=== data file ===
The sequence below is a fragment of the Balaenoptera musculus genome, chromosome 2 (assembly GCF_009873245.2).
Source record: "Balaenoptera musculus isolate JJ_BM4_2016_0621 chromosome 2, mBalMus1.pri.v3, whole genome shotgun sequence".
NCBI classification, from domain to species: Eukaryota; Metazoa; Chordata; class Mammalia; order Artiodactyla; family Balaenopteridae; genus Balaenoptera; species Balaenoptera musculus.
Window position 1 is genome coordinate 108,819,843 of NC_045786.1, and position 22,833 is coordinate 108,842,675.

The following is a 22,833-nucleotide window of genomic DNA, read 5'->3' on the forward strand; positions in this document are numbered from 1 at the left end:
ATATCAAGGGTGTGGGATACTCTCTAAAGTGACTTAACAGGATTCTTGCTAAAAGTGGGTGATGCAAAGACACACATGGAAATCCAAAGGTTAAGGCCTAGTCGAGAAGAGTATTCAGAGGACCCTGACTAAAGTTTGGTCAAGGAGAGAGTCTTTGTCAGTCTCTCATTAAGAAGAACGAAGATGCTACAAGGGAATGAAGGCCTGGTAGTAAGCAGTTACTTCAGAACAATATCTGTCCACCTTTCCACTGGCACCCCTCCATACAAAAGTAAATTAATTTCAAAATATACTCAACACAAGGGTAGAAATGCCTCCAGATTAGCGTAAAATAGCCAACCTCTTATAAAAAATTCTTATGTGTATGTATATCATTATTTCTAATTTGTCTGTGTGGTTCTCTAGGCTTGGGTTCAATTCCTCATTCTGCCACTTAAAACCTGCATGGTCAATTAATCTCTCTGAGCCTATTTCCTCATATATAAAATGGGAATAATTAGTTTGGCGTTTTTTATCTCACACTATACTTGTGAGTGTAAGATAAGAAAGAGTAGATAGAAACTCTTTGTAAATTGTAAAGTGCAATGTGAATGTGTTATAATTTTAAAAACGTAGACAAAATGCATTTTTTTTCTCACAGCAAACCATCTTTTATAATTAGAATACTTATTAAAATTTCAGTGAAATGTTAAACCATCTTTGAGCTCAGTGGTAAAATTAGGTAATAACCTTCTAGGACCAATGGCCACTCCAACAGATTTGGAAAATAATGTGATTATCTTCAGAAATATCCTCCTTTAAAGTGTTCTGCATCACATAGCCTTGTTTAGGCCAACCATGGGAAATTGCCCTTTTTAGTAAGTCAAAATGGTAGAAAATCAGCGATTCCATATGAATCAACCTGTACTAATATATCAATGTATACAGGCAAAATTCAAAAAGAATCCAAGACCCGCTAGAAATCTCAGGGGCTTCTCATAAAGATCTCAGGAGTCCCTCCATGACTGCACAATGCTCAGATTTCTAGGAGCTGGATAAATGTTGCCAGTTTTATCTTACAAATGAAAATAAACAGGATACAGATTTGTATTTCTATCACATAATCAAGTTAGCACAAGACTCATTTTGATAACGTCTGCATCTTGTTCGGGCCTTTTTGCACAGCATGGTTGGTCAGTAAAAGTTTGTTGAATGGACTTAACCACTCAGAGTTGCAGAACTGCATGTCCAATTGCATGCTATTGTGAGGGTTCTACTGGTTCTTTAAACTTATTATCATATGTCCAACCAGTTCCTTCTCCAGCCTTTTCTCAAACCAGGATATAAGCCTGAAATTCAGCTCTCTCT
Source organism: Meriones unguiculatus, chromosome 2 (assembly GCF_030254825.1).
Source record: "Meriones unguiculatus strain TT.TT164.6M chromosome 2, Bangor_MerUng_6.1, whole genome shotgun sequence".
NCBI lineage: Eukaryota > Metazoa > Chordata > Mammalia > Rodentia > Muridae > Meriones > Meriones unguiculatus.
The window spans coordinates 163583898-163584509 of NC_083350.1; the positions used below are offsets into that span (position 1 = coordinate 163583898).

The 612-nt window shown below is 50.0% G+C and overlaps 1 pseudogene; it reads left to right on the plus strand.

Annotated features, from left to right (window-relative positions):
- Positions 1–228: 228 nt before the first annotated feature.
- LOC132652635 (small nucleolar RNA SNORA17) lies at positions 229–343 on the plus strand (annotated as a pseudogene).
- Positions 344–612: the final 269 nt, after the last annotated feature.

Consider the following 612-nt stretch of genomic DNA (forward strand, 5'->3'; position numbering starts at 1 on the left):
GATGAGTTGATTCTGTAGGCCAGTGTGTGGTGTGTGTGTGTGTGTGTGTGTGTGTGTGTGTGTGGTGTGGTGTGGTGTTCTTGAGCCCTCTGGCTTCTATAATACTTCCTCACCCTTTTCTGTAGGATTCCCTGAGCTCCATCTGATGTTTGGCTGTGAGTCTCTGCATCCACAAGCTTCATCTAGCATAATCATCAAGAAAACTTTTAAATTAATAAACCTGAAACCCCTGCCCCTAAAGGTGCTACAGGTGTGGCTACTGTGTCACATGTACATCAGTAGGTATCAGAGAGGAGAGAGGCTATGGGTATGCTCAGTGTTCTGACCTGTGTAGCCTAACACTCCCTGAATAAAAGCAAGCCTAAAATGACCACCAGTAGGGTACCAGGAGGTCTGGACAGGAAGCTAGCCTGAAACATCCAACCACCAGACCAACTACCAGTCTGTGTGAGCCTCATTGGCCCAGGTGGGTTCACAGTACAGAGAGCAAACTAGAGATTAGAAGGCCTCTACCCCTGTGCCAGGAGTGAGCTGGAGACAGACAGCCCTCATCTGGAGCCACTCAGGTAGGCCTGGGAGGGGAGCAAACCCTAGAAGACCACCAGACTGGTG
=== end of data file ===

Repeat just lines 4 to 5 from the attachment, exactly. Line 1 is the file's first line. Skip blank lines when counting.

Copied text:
Window position 1 is genome coordinate 108,819,843 of NC_045786.1, and position 22,833 is coordinate 108,842,675.

The following is a 22,833-nucleotide window of genomic DNA, read 5'->3' on the forward strand; positions in this document are numbered from 1 at the left end: